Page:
Talking Location with author Tim Ewins – Goa
Talking Location With author Annee Lawrence – Indonesia
19th September 2019
#TalkingLocationWith…. Annee Lawrence, author of The Colour of Things Unseen, set in Sydney, and Central Java
On researching and writing place…
My novel The Colour of Things Unseen is set in Sydney (Australia) and Central Java (Indonesia) and is published by Aurora Metro Books (2019). It is about a young man, Adi, who grows up in a village in Central Java and who is offered a scholarship to study at an art school in Sydney Australia.
Adi leaves Indonesia in early 1997, just six months prior to the economic collapse which devastated the country later in the year. Eighteen months later the Suharto dictatorship is overthrown and democracy and freedom of speech take its place. Throughout all this and the change that follows, Adi is living a world away. And when he finally returns to the village, he is returning to a society that has changed in fundamental ways during his fifteen -year absence.
In 2012, I went to Indonesia for two months to do field work for my novel. I mostly stayed in Yogyakarta but, on one occasion, a friend – my daughter’s father — took me to his family village north of Solo and left me there! He reassured me I would be looked after and that was that.
That feeling I had of being uncomfortable and out of place in the village was a rich and valuable experience for me as a writer and I’m so grateful to the families there who were so welcoming.
I have lived in several villages at different times in Central Java and Bali but that village in particular became a setting in my novel because I felt it would be more authentic not to create a composite.
So many of the scenes I observed on that visit found their way in some shape or form into the novel. While I took photos and made some notes, the sensations which were mostly imprinted in my mind and body emerged in the writing process.
Because Adi is an artist, and the woman he marries, Lisa, is an art historian, a sense of the visual is heightened in the novel. But not just the visual — colour, light, reflection, line, shape – for there are the other senses as well: taste, smell, sound, texture. And linked to these are the emotions they stimulate, and the way they are embodied in the characters as they engage with and respond to the world around them.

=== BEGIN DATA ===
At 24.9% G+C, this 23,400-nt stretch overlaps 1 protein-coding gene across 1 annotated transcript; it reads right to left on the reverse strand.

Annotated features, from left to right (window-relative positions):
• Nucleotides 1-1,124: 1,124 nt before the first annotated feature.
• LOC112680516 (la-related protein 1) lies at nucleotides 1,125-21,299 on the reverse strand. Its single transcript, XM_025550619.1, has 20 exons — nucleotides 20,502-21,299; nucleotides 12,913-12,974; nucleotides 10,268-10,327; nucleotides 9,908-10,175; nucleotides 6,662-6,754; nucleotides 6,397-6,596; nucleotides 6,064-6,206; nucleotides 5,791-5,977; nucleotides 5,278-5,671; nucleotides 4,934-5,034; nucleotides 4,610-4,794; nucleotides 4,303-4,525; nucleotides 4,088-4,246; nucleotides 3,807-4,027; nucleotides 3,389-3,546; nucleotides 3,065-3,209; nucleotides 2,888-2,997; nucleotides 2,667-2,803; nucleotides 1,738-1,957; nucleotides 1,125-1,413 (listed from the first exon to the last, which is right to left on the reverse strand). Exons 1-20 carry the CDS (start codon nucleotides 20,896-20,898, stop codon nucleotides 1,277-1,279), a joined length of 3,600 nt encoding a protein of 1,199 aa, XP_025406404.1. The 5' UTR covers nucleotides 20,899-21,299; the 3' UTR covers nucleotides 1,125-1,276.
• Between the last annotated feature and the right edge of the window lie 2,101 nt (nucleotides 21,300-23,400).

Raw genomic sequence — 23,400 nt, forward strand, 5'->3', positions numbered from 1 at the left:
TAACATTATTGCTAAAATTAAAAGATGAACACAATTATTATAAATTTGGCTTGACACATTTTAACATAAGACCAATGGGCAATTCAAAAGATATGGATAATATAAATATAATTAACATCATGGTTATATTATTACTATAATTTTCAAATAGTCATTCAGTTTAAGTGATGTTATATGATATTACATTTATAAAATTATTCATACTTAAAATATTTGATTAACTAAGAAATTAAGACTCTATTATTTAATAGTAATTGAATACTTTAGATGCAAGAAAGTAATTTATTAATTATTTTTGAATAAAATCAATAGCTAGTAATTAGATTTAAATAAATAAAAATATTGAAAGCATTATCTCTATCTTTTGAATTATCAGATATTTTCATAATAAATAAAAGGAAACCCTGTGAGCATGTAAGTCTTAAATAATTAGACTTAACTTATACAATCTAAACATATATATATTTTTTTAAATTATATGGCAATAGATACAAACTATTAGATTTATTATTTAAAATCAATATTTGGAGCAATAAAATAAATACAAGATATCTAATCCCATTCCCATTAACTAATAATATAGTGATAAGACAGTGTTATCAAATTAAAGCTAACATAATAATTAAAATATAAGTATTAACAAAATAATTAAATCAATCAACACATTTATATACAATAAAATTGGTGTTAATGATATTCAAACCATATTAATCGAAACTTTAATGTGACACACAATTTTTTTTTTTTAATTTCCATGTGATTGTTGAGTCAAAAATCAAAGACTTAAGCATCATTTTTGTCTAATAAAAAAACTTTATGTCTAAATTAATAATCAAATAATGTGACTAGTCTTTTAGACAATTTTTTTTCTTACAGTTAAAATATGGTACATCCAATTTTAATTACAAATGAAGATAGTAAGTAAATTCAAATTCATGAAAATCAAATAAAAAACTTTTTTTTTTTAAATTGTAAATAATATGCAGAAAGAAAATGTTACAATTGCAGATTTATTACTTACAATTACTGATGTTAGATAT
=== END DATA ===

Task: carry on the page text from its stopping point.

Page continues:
During that very short time in the village, I became immersed in observing the daily life of the family and this presented great opportunities:
Light— the light of day, the light when it rains, fireflies in the rice fields at night.
Colour– the green of the rice fields, of rice seedlings, of vegetables in the food market; of cakes brought on the back of a motorbike; of newly-made grey bricks that turn a soft red after they are fired; of dance costumes worn at a 24-hour dance festival; of wax applied to fabric before it is dyed; of the clothes of the women sitting in the circle to make the batik; of the rich bronze-brown of the liquid wax and the faint whiff of smoke as it is being heated over the gas flame.
Line– rows of newly planted rice seedling, the lines of wax applied to the fabric, the dishes on display in the window of the Padang restaurant, a straight tree-lined road, the outline of Mount Merapi towering in the early morning.
Texture– the assortment of leaf shapes on the fruit trees in the backyard, the texture of fruit and vegetable skins
Sounds– a cow mooing as it is scrubbed to rid it of parasites, food sizzling in a wok, the call to prayer, the morning sounds of roosters, ducks, motor bike, motorised plough, the splash of water when bathing, chattering children walking to school, rain splashing off the roof and onto the ground, geckos calling in the night, an orchestra of frog sound.
Weather and climate– the heat – so hot it hurts to breathe; the humidity – rivulets of water sliding down my front and back, or gathering on my forehead and face. The feeling of the air — when it rains, when it is going to rain, or when it has just stopped. The cooling breeze while riding a bike, fanning myself with a fan, or when sleeping under a fan at night.
Batik and batik making– In Solo a wonderful private collection of batik is displayed to the public in a museum. It presents a history of batik making in Indonesia that is rich in symbol and documents the styles of batik produced in different times and places throughout Java especially, and the ways in which it was worn to reflect status and imbue good fortune. So, on this visit to the village, I was lucky that my nephew had set up a small studio which was producing contemporary batik designs. As a result, I could inhale the smell of heated wax that remains in the batik even after it is finished, and watch the women work, hear the soft puffs of breath as they blew air bubbles from the canting, see the way they held the cloth to the canting to ensure the lines of wax were even.
Finally, as a result of this visit, this batik making practice infuses the novel and becomes a metaphor for the art of writing the novel, for creative arts practice including visual art, and for living with cross-cultural difference.
© Annee Lawrence August 2019
Thank you so much to Annee for sharing such personal and insightful thoughts on location. Do pick up a copy of her novel through our database!
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